Before five children were confirmed dead in a fire at an Ozarks home Wednesday morning, a firefighter’s voice came over the radio.
“There’s people trapped and I can’t get to them,” the firefighter said, according to a dispatcher who worked the incident. The dispatcher added the man’s voice was breaking with emotion. “I’m at a window, can’t get it open. There’s a mother and a baby.”
The dispatcher, Lori Embry, spoke to The Star by phone Wednesday afternoon.
She’s been a dispatcher for about three years at the Laclede County Sheriff’s Office and helped emergency personnel organize their response to the burning home in Lebanon, Mo., which is about 45 miles northeast of Springfield.
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It was the first incident she’s worked that resulted in the deaths of children, who ranged in age from 6 months to 5 years.
“That was the most heart-wrenching experience I’ve ever had to deal with,” Embry said.
Chase Schrecengost, 17, lives next door and saw the horror unfold.
He watched as a woman was pulled from the home and saw a man arrive later, screaming for his wife and children.
"It was horrifying to see," said Schrecengost. "I'm shocked about the whole thing."
After pulling the woman from the home, the firefighter heard a baby’s cry, Schrecengost heard an onlooker say. The teen watched as the firefighter went into the home through a window, only to come back out moments later, choking.
“He tried to jump in and save it, but he couldn’t, too much smoke,” Schrecengost said. “He couldn’t breathe in there.”
Embry, 24, said multiple neighbors called at about 9 a.m. to report a mobile home ablaze in the 1100 block of Ivey Lane.
The neighbors, along with troopers from the Missouri Highway Patrol and local first responders, all attempted to rescue the children, but the blaze beat them back, Lebanon Fire Chief Sam Schneider said.
The firefighter whose voice came over the radio was the first on the scene. He arrived in his personal vehicle about 9:04 a.m., Embry said. He was there quickly because he was in the area on another call.
About five minutes later, two fire engines arrived.
After the fire was extinguished, responders entered the home, finding all the children.
A woman was able to escape but suffered burn injuries. She is the mother of two of the children who died, according to Kim Henry, a family friend.
The two children lived in the home with their mother and father, Henry said.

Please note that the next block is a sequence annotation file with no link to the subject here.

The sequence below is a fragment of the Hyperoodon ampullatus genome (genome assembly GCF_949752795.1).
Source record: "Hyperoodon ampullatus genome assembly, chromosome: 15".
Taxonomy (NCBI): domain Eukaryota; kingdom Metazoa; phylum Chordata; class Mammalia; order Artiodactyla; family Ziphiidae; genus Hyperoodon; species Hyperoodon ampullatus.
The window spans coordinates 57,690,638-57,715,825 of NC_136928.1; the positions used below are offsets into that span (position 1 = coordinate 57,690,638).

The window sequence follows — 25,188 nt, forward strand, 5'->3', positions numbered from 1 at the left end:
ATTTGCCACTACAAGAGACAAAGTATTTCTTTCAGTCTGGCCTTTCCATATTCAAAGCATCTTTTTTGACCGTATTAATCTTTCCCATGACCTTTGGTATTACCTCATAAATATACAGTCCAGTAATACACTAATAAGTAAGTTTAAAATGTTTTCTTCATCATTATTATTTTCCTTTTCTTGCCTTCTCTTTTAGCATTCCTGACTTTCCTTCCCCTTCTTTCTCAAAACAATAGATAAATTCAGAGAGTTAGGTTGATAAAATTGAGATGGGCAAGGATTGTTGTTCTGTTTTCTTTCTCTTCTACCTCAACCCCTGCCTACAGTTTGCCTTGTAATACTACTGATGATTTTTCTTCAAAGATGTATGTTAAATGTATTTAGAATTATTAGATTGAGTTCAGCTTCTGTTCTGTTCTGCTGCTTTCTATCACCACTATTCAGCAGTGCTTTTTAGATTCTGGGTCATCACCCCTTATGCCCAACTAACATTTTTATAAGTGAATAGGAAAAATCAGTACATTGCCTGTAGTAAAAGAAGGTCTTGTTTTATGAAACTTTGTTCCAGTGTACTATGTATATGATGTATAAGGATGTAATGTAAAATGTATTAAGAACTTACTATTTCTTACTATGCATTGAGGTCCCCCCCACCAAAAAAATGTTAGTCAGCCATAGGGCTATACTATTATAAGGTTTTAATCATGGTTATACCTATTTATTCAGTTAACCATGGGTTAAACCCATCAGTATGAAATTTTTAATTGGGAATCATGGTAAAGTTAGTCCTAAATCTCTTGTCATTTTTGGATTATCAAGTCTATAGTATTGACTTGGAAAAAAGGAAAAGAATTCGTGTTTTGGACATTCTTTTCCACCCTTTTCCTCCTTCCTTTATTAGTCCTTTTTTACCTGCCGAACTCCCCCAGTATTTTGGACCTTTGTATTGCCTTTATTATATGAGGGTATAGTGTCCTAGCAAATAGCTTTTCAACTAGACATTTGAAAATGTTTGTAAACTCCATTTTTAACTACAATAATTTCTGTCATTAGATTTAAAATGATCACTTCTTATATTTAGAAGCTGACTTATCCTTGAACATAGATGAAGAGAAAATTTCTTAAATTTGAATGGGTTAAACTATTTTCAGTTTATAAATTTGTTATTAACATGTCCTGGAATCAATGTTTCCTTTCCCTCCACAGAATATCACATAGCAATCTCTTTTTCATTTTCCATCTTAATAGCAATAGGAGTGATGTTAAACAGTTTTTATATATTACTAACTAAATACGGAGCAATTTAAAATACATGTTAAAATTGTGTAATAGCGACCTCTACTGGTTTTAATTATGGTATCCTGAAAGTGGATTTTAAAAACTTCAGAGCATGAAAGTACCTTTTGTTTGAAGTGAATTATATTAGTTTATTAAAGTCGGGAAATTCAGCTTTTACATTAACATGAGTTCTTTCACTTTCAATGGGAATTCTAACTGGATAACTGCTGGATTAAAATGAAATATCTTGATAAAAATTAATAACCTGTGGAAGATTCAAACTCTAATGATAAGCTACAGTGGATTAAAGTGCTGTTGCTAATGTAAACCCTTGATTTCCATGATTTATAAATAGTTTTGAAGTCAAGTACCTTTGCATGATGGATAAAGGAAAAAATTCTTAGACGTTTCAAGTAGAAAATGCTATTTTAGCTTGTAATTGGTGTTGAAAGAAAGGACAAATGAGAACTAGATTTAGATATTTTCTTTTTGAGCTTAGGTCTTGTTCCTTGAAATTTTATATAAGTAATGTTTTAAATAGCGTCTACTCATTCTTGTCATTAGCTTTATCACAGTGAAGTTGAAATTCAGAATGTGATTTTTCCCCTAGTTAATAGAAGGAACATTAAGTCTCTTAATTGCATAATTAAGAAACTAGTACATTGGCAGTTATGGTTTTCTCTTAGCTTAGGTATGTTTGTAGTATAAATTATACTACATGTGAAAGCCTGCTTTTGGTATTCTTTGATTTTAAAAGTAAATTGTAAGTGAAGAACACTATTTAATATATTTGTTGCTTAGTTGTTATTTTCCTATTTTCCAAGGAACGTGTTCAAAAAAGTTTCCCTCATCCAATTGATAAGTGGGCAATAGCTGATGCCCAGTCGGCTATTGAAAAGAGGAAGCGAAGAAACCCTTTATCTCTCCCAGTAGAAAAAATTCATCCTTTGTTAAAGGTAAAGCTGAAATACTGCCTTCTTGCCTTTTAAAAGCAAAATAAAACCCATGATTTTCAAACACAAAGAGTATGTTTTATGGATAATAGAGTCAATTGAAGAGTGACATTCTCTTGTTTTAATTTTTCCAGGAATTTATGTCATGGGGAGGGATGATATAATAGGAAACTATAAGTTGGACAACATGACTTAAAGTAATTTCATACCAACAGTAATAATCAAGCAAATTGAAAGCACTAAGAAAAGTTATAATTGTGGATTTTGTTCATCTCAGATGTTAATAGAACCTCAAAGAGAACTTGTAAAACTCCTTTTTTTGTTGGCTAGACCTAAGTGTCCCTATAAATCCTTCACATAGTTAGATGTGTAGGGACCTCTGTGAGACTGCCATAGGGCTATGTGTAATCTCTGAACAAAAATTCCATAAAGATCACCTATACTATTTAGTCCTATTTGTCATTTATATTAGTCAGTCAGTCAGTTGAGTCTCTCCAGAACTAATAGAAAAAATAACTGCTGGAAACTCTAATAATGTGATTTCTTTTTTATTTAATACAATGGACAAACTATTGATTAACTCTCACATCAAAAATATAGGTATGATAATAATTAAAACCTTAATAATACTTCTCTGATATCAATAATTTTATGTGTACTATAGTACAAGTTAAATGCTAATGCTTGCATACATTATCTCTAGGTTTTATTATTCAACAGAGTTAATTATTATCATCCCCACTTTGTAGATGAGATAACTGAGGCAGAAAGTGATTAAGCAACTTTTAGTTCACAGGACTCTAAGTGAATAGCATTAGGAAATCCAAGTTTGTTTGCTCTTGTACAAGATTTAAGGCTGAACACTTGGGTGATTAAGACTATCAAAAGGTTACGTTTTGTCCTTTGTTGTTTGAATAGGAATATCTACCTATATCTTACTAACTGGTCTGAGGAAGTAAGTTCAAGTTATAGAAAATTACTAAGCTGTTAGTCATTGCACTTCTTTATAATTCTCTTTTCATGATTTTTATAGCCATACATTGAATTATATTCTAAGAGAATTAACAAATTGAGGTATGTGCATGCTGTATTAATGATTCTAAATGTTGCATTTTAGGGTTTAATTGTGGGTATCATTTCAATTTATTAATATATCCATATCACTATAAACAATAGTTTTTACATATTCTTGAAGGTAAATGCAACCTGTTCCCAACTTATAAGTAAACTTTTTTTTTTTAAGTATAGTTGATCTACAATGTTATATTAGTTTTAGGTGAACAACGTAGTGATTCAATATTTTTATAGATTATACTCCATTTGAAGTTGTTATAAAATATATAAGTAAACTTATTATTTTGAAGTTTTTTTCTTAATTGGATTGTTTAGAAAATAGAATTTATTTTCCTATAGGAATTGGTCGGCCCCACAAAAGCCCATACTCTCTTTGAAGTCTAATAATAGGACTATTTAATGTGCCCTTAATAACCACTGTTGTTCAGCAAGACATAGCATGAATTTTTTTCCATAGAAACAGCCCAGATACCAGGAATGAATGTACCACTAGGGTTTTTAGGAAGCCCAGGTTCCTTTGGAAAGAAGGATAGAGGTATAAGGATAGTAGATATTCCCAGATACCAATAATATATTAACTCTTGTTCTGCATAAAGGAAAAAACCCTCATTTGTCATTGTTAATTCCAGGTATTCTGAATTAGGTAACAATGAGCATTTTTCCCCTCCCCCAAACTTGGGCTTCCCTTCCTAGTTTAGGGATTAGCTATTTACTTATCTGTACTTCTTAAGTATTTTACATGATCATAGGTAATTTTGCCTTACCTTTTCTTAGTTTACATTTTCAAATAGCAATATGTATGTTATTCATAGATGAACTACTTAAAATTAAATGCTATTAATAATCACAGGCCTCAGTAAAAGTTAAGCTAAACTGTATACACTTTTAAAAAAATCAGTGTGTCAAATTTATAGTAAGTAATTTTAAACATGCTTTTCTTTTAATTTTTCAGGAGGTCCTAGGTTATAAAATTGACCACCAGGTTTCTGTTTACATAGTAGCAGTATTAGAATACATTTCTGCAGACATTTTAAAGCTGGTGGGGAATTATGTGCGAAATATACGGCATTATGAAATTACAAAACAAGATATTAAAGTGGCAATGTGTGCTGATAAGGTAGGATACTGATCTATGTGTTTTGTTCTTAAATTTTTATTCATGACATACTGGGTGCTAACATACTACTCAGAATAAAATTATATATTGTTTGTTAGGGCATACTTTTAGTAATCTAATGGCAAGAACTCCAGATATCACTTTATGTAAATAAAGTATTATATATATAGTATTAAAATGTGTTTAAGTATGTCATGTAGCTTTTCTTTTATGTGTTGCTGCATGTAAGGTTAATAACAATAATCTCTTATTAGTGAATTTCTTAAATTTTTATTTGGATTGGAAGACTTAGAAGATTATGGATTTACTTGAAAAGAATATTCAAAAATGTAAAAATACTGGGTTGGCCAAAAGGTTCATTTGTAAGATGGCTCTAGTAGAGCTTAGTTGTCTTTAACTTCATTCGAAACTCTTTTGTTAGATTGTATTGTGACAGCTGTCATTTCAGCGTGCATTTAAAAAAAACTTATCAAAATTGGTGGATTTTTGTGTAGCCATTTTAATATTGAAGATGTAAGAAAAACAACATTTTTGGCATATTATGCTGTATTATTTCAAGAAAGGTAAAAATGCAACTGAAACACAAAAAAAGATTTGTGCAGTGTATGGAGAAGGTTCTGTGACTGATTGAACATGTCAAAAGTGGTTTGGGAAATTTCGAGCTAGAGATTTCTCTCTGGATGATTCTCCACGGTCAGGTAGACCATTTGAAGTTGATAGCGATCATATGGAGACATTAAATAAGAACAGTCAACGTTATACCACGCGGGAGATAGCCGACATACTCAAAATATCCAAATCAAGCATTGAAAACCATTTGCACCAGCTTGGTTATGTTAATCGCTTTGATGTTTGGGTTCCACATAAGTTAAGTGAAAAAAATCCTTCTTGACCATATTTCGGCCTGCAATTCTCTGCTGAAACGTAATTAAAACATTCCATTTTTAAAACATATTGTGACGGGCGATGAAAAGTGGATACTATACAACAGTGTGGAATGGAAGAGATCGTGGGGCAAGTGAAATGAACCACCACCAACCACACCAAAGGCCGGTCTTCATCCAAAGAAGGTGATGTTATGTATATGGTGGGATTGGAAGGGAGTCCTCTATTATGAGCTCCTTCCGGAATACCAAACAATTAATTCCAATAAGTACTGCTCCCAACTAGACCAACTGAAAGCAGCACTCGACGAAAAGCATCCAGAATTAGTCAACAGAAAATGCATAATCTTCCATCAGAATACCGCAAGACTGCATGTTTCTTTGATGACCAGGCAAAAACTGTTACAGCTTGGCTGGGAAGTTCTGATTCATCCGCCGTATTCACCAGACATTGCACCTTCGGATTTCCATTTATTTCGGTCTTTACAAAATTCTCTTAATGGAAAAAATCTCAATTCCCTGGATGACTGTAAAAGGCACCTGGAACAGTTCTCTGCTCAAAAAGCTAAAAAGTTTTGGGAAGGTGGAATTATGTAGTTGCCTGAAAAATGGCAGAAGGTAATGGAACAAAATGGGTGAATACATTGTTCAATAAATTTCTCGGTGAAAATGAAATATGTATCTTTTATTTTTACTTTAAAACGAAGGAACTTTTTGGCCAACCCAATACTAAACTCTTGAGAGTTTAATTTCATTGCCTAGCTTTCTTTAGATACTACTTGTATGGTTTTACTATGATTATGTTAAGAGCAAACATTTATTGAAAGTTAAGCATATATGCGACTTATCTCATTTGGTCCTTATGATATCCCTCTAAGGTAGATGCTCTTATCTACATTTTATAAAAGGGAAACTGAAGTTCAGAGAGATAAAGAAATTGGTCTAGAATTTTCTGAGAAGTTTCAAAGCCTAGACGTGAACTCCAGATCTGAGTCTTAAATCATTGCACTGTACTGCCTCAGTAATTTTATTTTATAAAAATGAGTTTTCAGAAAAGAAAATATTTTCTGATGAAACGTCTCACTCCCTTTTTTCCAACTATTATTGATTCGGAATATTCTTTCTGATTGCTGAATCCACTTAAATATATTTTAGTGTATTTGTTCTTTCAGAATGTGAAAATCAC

The other three children were the mother and father’s nephews.
The father, Henry said, had worked an overnight shift. When he returned home, he saw the blaze.
“Neighbors said he was just standing there, crying,” Henry said, “saying, ‘My kids! My kids!’”
Embry is the niece of Deidra Willis, a dispatcher who worked a similar incident in December 1987, in which three children died in a fire.
That fire was also in a mobile home, in the same neighborhood as Wednesday’s incident, and a mother escaped then also, Willis said.
Wednesday’s fire “brought back a flood of memories,” and she said she became physically ill thinking of the lives lost again.
“A fire gets started in one of those mobile homes … and it just takes minutes for it to erupt in an entire trailer,” she added, echoing a warning relayed by Schneider earlier Wednesday to media.
Fred Savage, now a fire chief for the nearby Conway Fire Department, was a firefighter at the 1987 fire.
In that instance, no smoke detectors were present in the home.
It’s unclear whether there were detectors at the home that burned Wednesday.
The most important thing “when you live in a trailer is smoke detectors, smoke detectors, smoke detectors,” Savage said.
“It truly can be the difference between life and multiple deaths.”
The five children’s deaths marked nine deaths in the small city of about 15,000 in 24 hours, according to Embry.
A baby died of natural causes, she said. The baby’s grandfather then died in a wreck. Another person died of natural causes. And a 57-year-old man was shot to death.
“It’s absolute craziness,” Embry said.